Nominees for the Story Prize Speak on Process and Inspiration

The Story Prize, the annual twenty-thousand-dollar award for a short story collection, closed its 2011 competition entry pool earlier this month—and now its blog is offering a close look at the writers whose books were nominated. Authors such as Danzy Senna, William Lychack, Joseph McElroy, Ana Menendez, and Shann Ray, all of whom had collections published this year, discuss their writing processes, sources of inspiration, and the books that made them want to write.

In today's post, Menendez, nominated for her collection Adios, Happy Homeland! (Black Cat), emphasizes practice and training over "witchcraft or pure chance" as key to the creation of our masterpieces, with James Joyce and Vincent Van Gogh to back her up. Lychack, nominated for his second book, The Architect of Flowers (Mariner Books), discusses the importance of another art—judo—to achieving an understanding of balance and dedication in the writing process. And Alan Heathcock, nominated for Volt (Graywolf Press) breaks down his approach to writing into six steps. Thirty-five nominee discussions are currently posted as part of the running series.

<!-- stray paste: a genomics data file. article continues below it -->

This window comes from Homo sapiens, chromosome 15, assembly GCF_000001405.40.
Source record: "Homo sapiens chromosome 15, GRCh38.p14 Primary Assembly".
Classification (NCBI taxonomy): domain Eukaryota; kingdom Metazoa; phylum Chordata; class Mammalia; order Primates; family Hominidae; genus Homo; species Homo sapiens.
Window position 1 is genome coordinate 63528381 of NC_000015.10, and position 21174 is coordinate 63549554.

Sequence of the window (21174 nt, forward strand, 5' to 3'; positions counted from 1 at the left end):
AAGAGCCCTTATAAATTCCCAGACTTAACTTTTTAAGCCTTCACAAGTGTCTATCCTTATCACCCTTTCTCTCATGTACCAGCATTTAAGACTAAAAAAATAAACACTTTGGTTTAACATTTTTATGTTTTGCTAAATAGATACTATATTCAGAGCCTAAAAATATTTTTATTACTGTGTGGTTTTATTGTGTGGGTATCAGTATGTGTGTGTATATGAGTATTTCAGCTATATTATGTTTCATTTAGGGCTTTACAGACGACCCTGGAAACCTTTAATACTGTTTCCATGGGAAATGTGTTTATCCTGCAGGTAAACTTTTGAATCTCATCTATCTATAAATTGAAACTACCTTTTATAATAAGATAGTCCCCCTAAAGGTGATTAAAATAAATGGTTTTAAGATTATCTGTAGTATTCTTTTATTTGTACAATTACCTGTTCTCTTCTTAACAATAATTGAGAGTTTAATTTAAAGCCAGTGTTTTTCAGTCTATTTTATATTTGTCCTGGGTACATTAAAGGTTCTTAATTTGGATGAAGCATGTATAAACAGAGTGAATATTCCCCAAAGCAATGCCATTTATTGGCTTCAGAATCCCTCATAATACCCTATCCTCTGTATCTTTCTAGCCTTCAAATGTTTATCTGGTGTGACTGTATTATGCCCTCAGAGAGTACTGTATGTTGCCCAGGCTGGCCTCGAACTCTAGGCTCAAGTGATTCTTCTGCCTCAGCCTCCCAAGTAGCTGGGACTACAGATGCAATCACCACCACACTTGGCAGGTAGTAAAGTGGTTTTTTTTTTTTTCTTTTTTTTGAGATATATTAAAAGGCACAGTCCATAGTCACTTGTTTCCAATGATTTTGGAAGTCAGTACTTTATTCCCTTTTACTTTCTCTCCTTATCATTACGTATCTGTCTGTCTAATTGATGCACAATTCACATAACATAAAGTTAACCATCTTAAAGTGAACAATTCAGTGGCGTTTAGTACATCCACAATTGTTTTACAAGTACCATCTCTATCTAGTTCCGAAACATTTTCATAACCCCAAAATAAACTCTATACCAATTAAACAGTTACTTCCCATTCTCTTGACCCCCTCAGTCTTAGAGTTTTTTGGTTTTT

The judges are having a word on the blog, as well. Breon Mitchell, a professor of comparative literature who is joined on the panel by Sherman Alexie and Louise Steinman, reveals what the jury is looking for in a Story Prize submission: "Samuel Beckett once said that most people could only enjoy a text if it reminded them of something else they had read. We enjoy hearing echoes of earlier texts in a new one, like musical motifs borrowed from compositions of another age. Yet we also set a high value on originality—we want to be surprised, not just by a turn of events, but by some element we may never have encountered before."

A shortlist of three collections entering the final running will be announced in January, and the winner of the Story Prize will be named on March 21 at a ceremony in New York City.